Since 2000, the Serpentine Gallery in Hyde Park has commissioned a temporary summer pavilion by a leading architect, and this year’s offering is perhaps the oddest – and best – one yet.
Created by Chilean architect Smiljan Radić, the egg-like structure stands on top of huge boulders, and manages to look both stone age and futuristic at the same time.
Created from fibreglass with an unpolished finish, a square window contrasts with other open areas that look like they have been cracked open by an unknown force.
Visitors can walk inside the toroid interior, and by day there’s a small cafe operating ,with a programme of talks and performances taking place some evenings.
On the official website, Smiljan Radić, the architect has published a statement about his work:
The Serpentine Pavilion 2014 continues a history of small romantic constructions seen in parks or large gardens, the so-called follies that were popular from the late sixteenth century to the beginning of the nineteenth century.
In general, follies appear as ruins or have been worn away by time, displaying an extravagant, surprising and often archaic form. These characteristics artificially dissolve the temporal and physical limits of the constructions into their natural surroundings.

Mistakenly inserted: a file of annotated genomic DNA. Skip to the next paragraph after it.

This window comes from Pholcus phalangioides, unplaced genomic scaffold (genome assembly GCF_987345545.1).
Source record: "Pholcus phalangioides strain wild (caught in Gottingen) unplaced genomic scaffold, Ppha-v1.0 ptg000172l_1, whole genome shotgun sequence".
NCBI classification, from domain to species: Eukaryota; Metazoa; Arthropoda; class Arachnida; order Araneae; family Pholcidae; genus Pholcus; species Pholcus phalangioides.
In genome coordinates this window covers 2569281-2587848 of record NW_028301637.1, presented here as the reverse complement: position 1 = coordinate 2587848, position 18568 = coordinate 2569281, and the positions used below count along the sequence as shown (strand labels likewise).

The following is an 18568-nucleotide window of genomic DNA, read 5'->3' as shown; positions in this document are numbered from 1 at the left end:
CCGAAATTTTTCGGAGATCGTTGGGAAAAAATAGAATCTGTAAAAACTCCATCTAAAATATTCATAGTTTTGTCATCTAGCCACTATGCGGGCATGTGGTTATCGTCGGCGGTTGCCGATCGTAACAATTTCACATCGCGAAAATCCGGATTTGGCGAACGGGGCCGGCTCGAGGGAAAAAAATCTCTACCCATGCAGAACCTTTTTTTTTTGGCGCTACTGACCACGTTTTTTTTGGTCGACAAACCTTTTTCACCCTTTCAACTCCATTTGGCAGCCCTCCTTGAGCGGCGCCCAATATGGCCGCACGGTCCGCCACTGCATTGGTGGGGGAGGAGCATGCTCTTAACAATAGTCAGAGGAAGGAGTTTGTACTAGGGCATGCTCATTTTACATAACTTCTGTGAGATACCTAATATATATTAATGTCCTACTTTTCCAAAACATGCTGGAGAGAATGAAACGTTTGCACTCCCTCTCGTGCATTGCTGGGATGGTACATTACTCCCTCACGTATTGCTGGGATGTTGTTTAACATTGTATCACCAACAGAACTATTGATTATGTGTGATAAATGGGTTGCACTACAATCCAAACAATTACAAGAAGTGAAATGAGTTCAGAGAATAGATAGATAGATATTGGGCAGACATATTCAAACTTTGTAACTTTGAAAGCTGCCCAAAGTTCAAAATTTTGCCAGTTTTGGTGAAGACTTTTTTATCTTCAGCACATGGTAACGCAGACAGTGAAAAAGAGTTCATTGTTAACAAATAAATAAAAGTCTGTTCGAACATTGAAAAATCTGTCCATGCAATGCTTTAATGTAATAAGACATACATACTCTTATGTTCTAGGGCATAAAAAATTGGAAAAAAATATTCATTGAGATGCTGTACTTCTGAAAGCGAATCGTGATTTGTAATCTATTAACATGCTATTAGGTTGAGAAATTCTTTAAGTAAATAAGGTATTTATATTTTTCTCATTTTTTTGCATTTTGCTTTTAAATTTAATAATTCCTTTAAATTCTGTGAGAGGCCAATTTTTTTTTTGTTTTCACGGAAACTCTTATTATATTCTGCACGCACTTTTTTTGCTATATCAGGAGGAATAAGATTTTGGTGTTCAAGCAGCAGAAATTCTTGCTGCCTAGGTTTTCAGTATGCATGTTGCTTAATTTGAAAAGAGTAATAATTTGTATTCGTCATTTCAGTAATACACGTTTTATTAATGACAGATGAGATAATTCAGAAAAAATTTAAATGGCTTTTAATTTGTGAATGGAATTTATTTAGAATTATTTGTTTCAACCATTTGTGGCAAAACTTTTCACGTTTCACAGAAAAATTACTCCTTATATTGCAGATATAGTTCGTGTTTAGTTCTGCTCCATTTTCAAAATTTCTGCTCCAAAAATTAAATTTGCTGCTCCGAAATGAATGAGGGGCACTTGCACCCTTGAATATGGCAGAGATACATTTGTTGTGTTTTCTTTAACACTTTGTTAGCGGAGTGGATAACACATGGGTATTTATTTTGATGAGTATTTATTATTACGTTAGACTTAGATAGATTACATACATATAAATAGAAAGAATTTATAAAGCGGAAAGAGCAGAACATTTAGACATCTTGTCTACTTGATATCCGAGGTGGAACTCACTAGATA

The 2014 Pavilion takes these principles and applies them using a contemporary architectural language.
The unusual shape and sensual qualities of the Pavilion have a strong physical impact on the visitor, especially juxtaposed with the classical architecture of the Serpentine Gallery.
From the outside, visitors see a fragile shell in the shape of a hoop suspended on large quarry stones.
Appearing as if they had always been part of the landscape, these stones are used as supports, giving the pavilion both a physical weight and an outer structure characterised by lightness and fragility.
The shell, which is white, translucent and made of fibreglass, contains an interior that is organised around an empty patio at ground level, creating the sensation that the entire volume is floating.
The simultaneously enclosed and open volumes of the structure explore the relationship between the surrounding Kensington Gardens and the interior of the Pavilion.
The floor is grey wooden decking, as if the interior were a terrace rather than a protected interior space.
At night, the semi-transparency of the shell, together with a soft amber-tinted light, draws the attention of passers-by like lamps attracting moths.
I loved the pavilion: here’s a selection of photos showing off some more interior and exterior views. Details of opening times and location are at the bottom of the page.
The small cafe.
The structure was created by layering fibreglass sheets over a doughnut-shaped mould, with the resulting translucent skin measuring just 10mm thick.
The Serpentine Pavilion is next to the Serpentine Gallery in Kensington Gardens, and will remain in place until 19 October, 2014, with opening hours being 10am – 6pm, Tuesday – Sunday, plus bank holidays (note: it will be closed on the 1 and 2 July).
Entrance is free during the day, but there may be a charge for special events.
London W2 3XA
T +44 (0)20 7402 6075
Nearest tube stations: Lancaster Gate, Knightsbridge or South Kensington
Main bus routes: 9, 10, 52, 94, 148